Fermilab instrument welder Bill Gatfield started at the lab in March 1980, working on projects throughout the laboratory. Now, 40 years later, he is retiring. His last day is April 20.
“Bill has worked all over the lab, working on many different projects through the years,” said James O’Neill, Fermilab welding supervisor. “He has always strived for perfection, no matter how small the weld job or how thick the slab of steel he was proud of the work he did.”
Gatfield started in the Village Machine Shop as an instrument welder, working his way up to lead instrument welder. Each of the projects he works on has its own unique challenge. The work might be particularly physical — moving equipment, welding, climbing ladders. It might also be intricate welding on small delicate devices. Still others required him to burn steel at the railhead — using generator power — in all kinds of weather. Drawing on a wide variety of welding techniques and procedures, he treats each instrument with care, ensuring it works exactly as needed.
In one painstaking effort building the iron work for the DZero detector, he and a colleague poured more than one ton of stick welding rod to be installed 45 feet off the floor. The steel exhibited some quality problems and would occasionally crack from welding. For a year and a half, Gatfield and his partner grinded out the cracks in the steel and rewelded them to complete the project.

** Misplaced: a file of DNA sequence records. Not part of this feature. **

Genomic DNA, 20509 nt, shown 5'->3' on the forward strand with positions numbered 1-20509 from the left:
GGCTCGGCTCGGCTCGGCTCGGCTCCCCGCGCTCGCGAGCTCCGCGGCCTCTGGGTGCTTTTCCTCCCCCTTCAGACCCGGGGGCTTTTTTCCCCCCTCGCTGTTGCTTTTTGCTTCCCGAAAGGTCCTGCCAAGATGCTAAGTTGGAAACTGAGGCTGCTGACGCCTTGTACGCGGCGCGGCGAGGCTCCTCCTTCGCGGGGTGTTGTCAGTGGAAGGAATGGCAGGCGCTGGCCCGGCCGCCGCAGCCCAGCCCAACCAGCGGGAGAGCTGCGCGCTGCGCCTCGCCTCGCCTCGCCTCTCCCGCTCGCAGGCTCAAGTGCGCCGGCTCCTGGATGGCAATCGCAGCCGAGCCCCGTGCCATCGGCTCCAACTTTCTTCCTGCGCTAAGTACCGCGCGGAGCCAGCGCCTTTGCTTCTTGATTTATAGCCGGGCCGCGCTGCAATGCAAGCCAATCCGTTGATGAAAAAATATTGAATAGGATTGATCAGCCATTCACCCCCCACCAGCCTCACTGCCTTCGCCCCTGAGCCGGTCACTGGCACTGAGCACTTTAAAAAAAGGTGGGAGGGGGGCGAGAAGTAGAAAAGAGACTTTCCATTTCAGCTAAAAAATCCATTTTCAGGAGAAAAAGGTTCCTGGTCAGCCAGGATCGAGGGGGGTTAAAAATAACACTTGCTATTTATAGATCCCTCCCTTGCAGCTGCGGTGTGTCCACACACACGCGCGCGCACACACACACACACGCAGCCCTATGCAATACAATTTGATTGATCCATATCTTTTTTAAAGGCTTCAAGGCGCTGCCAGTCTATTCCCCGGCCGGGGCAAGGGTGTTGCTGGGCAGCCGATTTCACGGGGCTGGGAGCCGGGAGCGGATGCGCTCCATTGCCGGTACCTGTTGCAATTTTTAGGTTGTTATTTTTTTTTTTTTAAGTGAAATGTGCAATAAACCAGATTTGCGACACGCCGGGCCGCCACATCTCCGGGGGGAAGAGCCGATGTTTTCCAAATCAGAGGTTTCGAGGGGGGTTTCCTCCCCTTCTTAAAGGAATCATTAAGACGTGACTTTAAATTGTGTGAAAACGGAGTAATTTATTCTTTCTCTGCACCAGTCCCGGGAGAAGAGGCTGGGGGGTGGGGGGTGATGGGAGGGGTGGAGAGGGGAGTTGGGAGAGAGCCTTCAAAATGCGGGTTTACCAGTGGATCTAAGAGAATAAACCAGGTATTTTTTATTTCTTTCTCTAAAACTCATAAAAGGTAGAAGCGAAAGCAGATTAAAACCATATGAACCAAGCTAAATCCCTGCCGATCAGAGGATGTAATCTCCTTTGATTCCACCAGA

Another year, Gatfield and his partner cut and processed about 1,000 tons of 9.11-inch- and 12-inch-thick steel ingots fresh from the mill for shielding for both the NuMI horns and the Horn Autopsy Block House.
“Bill is an expert at cutting thick steel plate for shielding, and my guess is that he has cut 75% of the shielding at the lab,” O’Neill said. “If you are not familiar with cutting steel, you should know it is a ‘dirty’ job. That’s why Bill was known affectionately as ‘Dirty Bill’.”
Gatfield is a sculptor, and he’s shown a number of his works in the Fermilab employee art shows over the years.
During retirement, he’ll continue creating his large metal sculptures. He’ll also tinker in his vegetable garden and, he hopes, grow more 200-pound pumpkins. A trip to Alaska via train is on his travel wish list. Gatfield currently provides homemade meals to the Fermilab Fire Department and will continue to do so.
“Bill will be missed not only by me but the entire weld shop. We all wish him the best in his retirement,” O’Neill said.